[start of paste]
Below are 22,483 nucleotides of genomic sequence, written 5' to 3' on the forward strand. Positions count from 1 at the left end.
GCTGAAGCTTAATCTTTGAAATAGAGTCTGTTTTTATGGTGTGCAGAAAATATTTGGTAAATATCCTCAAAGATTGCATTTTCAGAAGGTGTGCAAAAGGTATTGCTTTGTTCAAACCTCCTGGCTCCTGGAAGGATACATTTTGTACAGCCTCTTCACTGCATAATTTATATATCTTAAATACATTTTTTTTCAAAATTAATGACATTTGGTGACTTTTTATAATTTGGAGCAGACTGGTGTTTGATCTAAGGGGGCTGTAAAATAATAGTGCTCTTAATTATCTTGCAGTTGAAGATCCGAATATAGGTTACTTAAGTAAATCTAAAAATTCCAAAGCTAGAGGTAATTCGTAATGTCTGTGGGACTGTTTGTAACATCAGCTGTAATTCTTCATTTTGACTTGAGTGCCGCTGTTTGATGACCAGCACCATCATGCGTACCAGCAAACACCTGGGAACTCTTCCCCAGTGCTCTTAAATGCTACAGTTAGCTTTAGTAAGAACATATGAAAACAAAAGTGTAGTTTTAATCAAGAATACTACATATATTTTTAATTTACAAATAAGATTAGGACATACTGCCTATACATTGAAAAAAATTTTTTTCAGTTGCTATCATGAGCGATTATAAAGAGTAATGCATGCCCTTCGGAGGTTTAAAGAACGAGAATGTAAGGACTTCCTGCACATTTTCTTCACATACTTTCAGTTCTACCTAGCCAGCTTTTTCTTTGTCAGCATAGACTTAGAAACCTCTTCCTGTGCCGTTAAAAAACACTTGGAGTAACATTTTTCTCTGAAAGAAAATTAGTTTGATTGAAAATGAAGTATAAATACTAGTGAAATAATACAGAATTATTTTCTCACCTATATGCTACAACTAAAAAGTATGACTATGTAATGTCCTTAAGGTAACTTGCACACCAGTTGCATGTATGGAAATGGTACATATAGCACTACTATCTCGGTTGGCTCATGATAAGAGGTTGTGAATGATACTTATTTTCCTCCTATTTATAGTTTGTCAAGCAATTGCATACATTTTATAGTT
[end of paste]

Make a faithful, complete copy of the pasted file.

Below are 22,483 nucleotides of genomic sequence, written 5' to 3' on the forward strand. Positions count from 1 at the left end.
GCTGAAGCTTAATCTTTGAAATAGAGTCTGTTTTTATGGTGTGCAGAAAATATTTGGTAAATATCCTCAAAGATTGCATTTTCAGAAGGTGTGCAAAAGGTATTGCTTTGTTCAAACCTCCTGGCTCCTGGAAGGATACATTTTGTACAGCCTCTTCACTGCATAATTTATATATCTTAAATACATTTTTTTTCAAAATTAATGACATTTGGTGACTTTTTATAATTTGGAGCAGACTGGTGTTTGATCTAAGGGGGCTGTAAAATAATAGTGCTCTTAATTATCTTGCAGTTGAAGATCCGAATATAGGTTACTTAAGTAAATCTAAAAATTCCAAAGCTAGAGGTAATTCGTAATGTCTGTGGGACTGTTTGTAACATCAGCTGTAATTCTTCATTTTGACTTGAGTGCCGCTGTTTGATGACCAGCACCATCATGCGTACCAGCAAACACCTGGGAACTCTTCCCCAGTGCTCTTAAATGCTACAGTTAGCTTTAGTAAGAACATATGAAAACAAAAGTGTAGTTTTAATCAAGAATACTACATATATTTTTAATTTACAAATAAGATTAGGACATACTGCCTATACATTGAAAAAAATTTTTTTCAGTTGCTATCATGAGCGATTATAAAGAGTAATGCATGCCCTTCGGAGGTTTAAAGAACGAGAATGTAAGGACTTCCTGCACATTTTCTTCACATACTTTCAGTTCTACCTAGCCAGCTTTTTCTTTGTCAGCATAGACTTAGAAACCTCTTCCTGTGCCGTTAAAAAACACTTGGAGTAACATTTTTCTCTGAAAGAAAATTAGTTTGATTGAAAATGAAGTATAAATACTAGTGAAATAATACAGAATTATTTTCTCACCTATATGCTACAACTAAAAAGTATGACTATGTAATGTCCTTAAGGTAACTTGCACACCAGTTGCATGTATGGAAATGGTACATATAGCACTACTATCTCGGTTGGCTCATGATAAGAGGTTGTGAATGATACTTATTTTCCTCCTATTTATAGTTTGTCAAGCAATTGCATACATTTTATAGTT